17. Hatton AP, Osborne MJ (1979) The trajectories of large fire fighting jets. Int J Heat Fluid Flow 6:37–41CrossRefGoogle Scholar
  18. Hatton AP, Leech CM, Osborne MJ (1985) Computer simulation of the trajectories of large water jets. Int J Heat Fluid Flow 6:137–141CrossRefGoogle Scholar
  19. James SH, Kish PE, Sutton TP (2005) Principles of bloodstain pattern analysis: theory and practice. CRC Press, Boca RatonCrossRefGoogle Scholar
  20. Kochin NE, Kibel IA, Roze NC (1964) Theoretical hydromechanics. Wiley, NewzbMATHGoogle Scholar
  21. Kolbasov A, Comiskey PM, Sahu RP, Sinha-Ray S, Yarin AL, Sikarwar BS, Kim S, Jubery TZ Attinger D (2016) Blood rheology in shear and uniaxial elongation. Rheol Acta 55:901–908CrossRefGoogle Scholar
  22. Lamb H (1959) Hydrodynamics. Cambridge University Press, CambridgezbMATHGoogle Scholar
  23. Lin SP, Reitz RD (1998) Drop and spray formation from a liquid jet. Annu Rev Fluid Mech 30:85–105MathSciNetCrossRefGoogle Scholar
  24. Lissaman PBS, Shollenberger CA (1970) Formation flight of birds. Science 168:1003–1005CrossRefGoogle Scholar
  25. Murzabaev MT, Yarin AL (1985) Dynamics of sprinkler jets. Fluid Dyn 20:715–722CrossRefGoogle Scholar
  26. Rayleigh Lord FRS (1878) On the instability of jets. Proc Lond Math Soc 10:4–13MathSciNetCrossRefzbMATHGoogle Scholar
  27. Rouse HR, Howe JW, Metzler DE (1951) Experimental investigation of fire monitors and nozzles. Transac Am Soc Civil Eng 77:1147–1175Google Scholar
  28. Rutland DF, Jameson GJ (1971) A non-linear effect in the capillary instability of liquid jets. J Fluid Mech 46:267–271CrossRefGoogle Scholar
  29. Schlichting H (1979) Boundary layer theory. McGraw-Hill, New YorkzbMATHGoogle Scholar
  30. Tafreshi HV, Pourdeyhimi B (2003) The effects of nozzle geometry on waterjet breakup at high Reynolds numbers. Exp Fluids 35:364–371CrossRefGoogle Scholar
  31. Theobald C (1981) The effect of nozzle design on the stability and performance of turbulent water jets. Fire Saf J 4:1–13CrossRefGoogle Scholar
  32. Trettel B, Ezekoye OA (2015) Theoretical range and trajectory of a water jet. In: Proceedings of ASME 2015 international mechanical engineering congress and exposition. Rep. IMECE2015-52103Google Scholar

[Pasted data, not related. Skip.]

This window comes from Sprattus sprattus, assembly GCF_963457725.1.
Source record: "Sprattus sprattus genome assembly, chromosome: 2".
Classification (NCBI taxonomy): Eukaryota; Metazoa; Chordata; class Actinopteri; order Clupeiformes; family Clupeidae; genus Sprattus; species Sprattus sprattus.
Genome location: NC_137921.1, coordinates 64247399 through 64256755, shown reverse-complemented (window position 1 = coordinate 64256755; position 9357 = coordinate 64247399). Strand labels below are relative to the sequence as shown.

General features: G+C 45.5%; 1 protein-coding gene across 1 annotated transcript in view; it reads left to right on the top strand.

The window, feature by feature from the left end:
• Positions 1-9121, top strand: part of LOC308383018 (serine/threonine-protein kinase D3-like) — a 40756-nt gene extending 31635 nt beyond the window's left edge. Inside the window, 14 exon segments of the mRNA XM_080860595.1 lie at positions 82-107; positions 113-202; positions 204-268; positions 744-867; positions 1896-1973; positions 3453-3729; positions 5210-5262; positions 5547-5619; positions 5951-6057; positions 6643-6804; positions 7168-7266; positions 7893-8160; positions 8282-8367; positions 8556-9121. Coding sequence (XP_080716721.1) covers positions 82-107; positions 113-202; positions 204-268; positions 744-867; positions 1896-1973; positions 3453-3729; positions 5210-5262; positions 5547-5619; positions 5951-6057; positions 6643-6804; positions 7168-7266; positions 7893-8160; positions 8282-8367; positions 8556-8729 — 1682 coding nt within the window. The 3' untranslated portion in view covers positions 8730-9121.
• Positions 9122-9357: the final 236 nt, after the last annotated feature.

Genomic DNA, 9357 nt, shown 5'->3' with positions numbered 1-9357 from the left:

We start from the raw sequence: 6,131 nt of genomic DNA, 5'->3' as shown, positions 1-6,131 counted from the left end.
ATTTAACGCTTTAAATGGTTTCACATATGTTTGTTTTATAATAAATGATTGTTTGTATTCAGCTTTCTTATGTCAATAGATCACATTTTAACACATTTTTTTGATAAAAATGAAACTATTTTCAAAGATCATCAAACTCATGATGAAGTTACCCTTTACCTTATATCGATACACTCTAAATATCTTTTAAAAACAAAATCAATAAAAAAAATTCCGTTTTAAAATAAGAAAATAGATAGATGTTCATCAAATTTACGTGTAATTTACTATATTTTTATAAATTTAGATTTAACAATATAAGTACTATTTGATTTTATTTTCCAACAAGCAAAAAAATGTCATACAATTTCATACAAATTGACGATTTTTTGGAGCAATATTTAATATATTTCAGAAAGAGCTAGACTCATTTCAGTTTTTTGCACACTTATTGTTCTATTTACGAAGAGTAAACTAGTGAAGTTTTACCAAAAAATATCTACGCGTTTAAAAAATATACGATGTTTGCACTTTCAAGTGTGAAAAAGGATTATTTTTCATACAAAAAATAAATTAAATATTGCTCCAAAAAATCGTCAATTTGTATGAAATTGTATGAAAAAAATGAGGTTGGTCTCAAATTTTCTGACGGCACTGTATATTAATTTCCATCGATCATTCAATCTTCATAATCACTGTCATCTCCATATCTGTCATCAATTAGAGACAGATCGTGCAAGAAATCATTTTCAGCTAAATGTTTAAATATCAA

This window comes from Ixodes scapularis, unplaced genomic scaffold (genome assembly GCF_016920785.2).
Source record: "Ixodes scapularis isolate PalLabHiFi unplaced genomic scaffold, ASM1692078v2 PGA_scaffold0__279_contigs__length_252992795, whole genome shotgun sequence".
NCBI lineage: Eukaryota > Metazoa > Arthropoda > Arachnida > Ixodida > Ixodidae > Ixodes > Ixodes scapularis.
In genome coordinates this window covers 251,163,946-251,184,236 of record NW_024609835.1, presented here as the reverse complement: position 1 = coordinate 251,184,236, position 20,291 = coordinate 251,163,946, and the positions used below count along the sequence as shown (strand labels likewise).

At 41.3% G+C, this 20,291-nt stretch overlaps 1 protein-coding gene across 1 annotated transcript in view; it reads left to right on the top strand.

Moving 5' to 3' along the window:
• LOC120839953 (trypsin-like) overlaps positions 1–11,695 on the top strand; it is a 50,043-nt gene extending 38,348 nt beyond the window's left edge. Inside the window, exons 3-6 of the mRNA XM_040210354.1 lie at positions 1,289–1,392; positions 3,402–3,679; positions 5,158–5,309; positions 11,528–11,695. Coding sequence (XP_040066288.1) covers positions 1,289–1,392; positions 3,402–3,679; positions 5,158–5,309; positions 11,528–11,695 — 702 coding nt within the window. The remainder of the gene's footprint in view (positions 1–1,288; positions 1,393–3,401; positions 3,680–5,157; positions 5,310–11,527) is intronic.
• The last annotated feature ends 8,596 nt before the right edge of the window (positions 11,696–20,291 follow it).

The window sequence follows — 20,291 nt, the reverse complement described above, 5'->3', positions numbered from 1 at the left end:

33. Tuck EO (1976) The shape of free jets of water under gravity. J Fluid Mech 76:625–640CrossRefzbMATHGoogle Scholar
  34. Wahl TL, Frizell KH, Cohen EA (2008) Computing the trajectory of free jets. J Hydraul Eng 134:256–260CrossRefGoogle Scholar
  35. Wonder AY (2001) Blood dynamics. Academic Press, LondonGoogle Scholar
  36. Yarin AL (1992) Flow-induced on-line crystallization of rodlike molecules in fibre spinning. J Appl Polymer Sci 46:873–878CrossRefGoogle Scholar
  37. Yarin AL (1993) Free liquid jets and films: hydrodynamics and rheology. Longman Scientific & Technical and Wiley, HarlowzbMATHGoogle Scholar
  38. Yarin AL (2011) Bending and buckling instabilities of free liquid jets: experiments and general quasi-one-dimensional model. In: Ashgriz N (ed) Springer handbook of atomization and sprays: theory and applications, Chap. 2. Springer, Heidelberg, pp 55–73Google Scholar
  39. Yarin AL, Pourdeyhimi B, Ramakrishna S (2014) Fundamentals and applications of micro- and nanofibers. Cambridge University Press, CambridgeCrossRefGoogle Scholar
  40. Yarin AL, Roisman IV, Tropea C (2017) Collision phenomena in liquids and solids. Cambridge University Press, CambridgeCrossRefzbMATHGoogle Scholar
  41. Ziabicki A (1976) Fundamentals of fibre formation. Wiley, LondonGoogle Scholar
  42. Ziabicki A, Kawai H (1985) High-speed fiber spinning. Wiley, New YorkGoogle Scholar

Copyright information

© Springer-Verlag GmbH Germany, part of Springer Nature 2018

Authors and Affiliations

  1. 1.Department of Mechanical and Industrial EngineeringUniversity of Illinois at ChicagoChicagoUSA

Personalised recommendations